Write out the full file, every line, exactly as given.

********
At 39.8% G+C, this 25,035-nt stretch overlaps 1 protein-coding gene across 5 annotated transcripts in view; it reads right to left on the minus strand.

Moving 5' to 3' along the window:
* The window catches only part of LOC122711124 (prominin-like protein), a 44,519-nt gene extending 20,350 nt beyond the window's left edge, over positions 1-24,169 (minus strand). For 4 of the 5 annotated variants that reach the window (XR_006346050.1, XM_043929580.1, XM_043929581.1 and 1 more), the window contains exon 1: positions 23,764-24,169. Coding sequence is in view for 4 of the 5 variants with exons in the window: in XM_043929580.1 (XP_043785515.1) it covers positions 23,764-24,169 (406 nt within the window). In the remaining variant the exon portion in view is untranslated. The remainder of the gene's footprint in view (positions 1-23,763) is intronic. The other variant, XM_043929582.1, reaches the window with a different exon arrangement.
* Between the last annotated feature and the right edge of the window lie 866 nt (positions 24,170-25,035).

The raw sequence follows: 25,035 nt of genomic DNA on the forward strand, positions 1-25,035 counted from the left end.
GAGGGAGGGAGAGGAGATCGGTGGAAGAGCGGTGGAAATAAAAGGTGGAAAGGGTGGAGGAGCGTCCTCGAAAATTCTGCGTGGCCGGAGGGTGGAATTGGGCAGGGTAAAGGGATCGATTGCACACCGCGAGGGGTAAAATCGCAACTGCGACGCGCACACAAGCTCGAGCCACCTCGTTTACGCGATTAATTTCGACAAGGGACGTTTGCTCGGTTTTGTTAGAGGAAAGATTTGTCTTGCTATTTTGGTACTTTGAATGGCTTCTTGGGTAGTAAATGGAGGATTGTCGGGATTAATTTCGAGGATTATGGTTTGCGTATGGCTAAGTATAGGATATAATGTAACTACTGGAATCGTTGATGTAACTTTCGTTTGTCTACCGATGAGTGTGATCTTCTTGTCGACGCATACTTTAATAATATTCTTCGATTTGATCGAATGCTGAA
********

At 39.8% G+C, this 25,035-nt stretch overlaps 1 protein-coding gene across 5 annotated transcripts in view; it reads right to left on the minus strand.

Moving 5' to 3' along the window:
* The window catches only part of LOC122711124 (prominin-like protein), a 44,519-nt gene extending 20,350 nt beyond the window's left edge, over positions 1-24,169 (minus strand). For 4 of the 5 annotated variants that reach the window (XR_006346050.1, XM_043929580.1, XM_043929581.1 and 1 more), the window contains exon 1: positions 23,764-24,169. Coding sequence is in view for 4 of the 5 variants with exons in the window: in XM_043929580.1 (XP_043785515.1) it covers positions 23,764-24,169 (406 nt within the window). In the remaining variant the exon portion in view is untranslated. The remainder of the gene's footprint in view (positions 1-23,763) is intronic. The other variant, XM_043929582.1, reaches the window with a different exon arrangement.
* Between the last annotated feature and the right edge of the window lie 866 nt (positions 24,170-25,035).

The raw sequence follows: 25,035 nt of genomic DNA on the forward strand, positions 1-25,035 counted from the left end.
GAGGGAGGGAGAGGAGATCGGTGGAAGAGCGGTGGAAATAAAAGGTGGAAAGGGTGGAGGAGCGTCCTCGAAAATTCTGCGTGGCCGGAGGGTGGAATTGGGCAGGGTAAAGGGATCGATTGCACACCGCGAGGGGTAAAATCGCAACTGCGACGCGCACACAAGCTCGAGCCACCTCGTTTACGCGATTAATTTCGACAAGGGACGTTTGCTCGGTTTTGTTAGAGGAAAGATTTGTCTTGCTATTTTGGTACTTTGAATGGCTTCTTGGGTAGTAAATGGAGGATTGTCGGGATTAATTTCGAGGATTATGGTTTGCGTATGGCTAAGTATAGGATATAATGTAACTACTGGAATCGTTGATGTAACTTTCGTTTGTCTACCGATGAGTGTGATCTTCTTGTCGACGCATACTTTAATAATATTCTTCGATTTGATCGAATGCTGAA